Smarts and experience will help a manager suspect that a devastating outlier is looming, but they need a gutsy resilience to fully exploit these views. “They have to be pretty emotionally resilient, because there will be times when they’re underperforming and under pressure. They have to be very self-confident, and have a strong emotional defence, otherwise they’ll end up a wreck in this business. I’ve seen this happen,” Macoun says. This confidence is essential for a manager to bet against the market when they believe it has mis-priced an asset, but it must be tempered by discipline.
Greg Cooper, head of Schroders in Australia, says even the best managers will be right 55 per cent of the time only. “You want somebody with the self-confidence to cut through all the data and make a call, but without the hubris that would prevent them accepting that something isn’t working, admitting defeat and trying again,” he says. Good investors learn everything they can after being humbled by the market. For this reason, beginning a career in funds management during a bear market can be advantageous. Investors learn to derive lessons from their own shortcomings, and develop the thick skin needed to weather the abuses of the market. “One of the greatest human traits is resilience, and resilience is truly built in difficult environments,” Sevior says.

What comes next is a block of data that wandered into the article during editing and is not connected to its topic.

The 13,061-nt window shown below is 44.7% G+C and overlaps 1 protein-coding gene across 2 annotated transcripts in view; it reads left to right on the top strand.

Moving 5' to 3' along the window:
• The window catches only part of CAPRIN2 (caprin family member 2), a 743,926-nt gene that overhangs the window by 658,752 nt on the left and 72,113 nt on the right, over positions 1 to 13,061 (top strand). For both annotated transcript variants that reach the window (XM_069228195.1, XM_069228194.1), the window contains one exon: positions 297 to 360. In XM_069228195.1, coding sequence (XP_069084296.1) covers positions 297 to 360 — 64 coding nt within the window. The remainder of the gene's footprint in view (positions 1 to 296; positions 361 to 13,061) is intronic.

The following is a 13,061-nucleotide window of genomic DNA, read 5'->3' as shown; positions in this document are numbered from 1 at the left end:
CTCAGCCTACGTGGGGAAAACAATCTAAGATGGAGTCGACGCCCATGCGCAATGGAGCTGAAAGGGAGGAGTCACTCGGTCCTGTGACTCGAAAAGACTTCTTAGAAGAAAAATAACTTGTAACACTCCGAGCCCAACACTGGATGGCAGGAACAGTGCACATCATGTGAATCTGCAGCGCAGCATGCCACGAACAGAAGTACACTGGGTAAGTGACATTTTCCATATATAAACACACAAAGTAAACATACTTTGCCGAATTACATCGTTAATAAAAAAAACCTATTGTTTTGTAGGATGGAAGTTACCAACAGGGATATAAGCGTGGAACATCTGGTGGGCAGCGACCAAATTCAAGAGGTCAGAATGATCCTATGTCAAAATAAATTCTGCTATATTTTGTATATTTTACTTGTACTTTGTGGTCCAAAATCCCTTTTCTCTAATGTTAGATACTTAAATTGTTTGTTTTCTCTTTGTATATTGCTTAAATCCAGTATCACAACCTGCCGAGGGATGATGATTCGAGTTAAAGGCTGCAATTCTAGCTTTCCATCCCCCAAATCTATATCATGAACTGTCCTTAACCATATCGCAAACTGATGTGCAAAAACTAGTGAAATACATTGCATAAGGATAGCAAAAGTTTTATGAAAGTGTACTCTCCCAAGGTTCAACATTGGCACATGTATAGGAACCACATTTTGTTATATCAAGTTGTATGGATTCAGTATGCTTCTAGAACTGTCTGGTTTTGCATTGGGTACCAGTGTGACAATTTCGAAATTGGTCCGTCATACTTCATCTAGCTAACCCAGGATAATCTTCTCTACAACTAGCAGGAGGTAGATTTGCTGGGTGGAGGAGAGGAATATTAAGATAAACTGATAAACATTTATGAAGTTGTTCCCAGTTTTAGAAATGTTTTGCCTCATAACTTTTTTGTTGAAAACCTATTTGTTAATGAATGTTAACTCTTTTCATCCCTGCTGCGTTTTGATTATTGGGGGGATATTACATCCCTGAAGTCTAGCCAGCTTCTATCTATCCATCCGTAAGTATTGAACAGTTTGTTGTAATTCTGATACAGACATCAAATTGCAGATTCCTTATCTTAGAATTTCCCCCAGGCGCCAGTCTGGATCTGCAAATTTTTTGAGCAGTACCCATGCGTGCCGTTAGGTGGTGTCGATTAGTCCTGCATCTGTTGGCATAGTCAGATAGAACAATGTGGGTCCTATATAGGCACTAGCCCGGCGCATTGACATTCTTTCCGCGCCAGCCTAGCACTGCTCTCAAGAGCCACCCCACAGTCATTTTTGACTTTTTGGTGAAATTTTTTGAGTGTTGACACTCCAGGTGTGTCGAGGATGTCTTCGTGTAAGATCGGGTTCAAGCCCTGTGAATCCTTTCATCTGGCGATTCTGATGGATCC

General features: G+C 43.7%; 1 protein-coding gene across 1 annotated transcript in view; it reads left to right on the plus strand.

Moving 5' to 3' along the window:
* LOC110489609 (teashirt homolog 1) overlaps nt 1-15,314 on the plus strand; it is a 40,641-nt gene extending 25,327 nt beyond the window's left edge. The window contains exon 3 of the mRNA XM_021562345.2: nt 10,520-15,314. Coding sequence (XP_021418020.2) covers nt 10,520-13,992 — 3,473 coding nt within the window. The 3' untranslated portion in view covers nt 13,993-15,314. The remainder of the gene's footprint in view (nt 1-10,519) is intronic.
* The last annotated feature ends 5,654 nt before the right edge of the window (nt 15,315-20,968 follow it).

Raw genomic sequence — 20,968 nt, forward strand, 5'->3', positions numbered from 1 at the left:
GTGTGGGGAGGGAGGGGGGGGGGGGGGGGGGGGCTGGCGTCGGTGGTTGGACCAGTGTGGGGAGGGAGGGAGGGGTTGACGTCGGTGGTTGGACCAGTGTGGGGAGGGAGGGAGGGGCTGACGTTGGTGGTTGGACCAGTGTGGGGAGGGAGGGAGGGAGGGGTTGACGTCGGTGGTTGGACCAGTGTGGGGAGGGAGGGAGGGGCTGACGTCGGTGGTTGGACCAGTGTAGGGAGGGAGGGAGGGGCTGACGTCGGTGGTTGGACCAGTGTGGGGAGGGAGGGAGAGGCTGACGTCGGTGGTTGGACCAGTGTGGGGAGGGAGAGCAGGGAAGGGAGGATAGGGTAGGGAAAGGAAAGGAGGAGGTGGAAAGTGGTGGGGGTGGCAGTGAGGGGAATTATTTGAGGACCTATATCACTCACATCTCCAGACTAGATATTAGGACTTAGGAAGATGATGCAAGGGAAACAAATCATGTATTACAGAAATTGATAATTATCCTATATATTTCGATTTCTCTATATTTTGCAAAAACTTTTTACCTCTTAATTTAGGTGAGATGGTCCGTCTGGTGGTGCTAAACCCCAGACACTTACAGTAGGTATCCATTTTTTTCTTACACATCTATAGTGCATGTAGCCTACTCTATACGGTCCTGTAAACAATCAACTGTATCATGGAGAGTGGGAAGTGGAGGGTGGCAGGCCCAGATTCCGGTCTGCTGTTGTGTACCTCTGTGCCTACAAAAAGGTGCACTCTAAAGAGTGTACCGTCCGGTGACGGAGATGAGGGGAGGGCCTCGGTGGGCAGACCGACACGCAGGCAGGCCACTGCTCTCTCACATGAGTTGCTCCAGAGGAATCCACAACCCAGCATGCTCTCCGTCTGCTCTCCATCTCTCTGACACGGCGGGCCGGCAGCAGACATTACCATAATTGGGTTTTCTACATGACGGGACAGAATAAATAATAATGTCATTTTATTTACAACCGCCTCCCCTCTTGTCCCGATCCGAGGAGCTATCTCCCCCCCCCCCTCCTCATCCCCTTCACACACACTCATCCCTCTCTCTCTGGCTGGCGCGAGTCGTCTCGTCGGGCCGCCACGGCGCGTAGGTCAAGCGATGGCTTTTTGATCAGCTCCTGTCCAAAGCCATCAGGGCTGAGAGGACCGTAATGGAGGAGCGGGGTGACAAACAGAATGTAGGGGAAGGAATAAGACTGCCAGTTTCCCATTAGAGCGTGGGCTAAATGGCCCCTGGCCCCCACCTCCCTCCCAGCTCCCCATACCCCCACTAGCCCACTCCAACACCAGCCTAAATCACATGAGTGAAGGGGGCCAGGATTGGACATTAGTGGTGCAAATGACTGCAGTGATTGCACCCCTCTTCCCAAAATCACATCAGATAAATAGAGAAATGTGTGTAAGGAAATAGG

Rough markets might serve up the most volatile and bleak investment conditions, but they don’t unleash the full gamut of difficulties an investor will face. “Each type of market throws its own set of challenges at you. And cycles may look the same, but they’re different in nature.” In bear markets, investors learn about the power of fear and the paralysis it causes. In bull markets, they learn about the thrills of greed and the misleading euphoria of asset bubbles. “The market teaches you all sorts of lessons and you have to learn from them, pick yourself up and keep looking for the next opportunity. “Your awareness has to be sharp – not just to what you can see, but what you can’t that can blindside you.”
Experience is often the best teacher, and it matters in this industry because most managers are poor students of history, Dougherty says. “You have to go back 18 years to find a recession in Australia. In capital markets, experience is found in the peaks and troughs, and how they change investor behaviour, asset pricing and the opportunity set.” Learning about what has passed is important – “not because you’re going to extrapolate, but to get an idea of what might happen. People are very poor at understanding the possibility that things can be different. They think that what is happening now is what will largely happen.”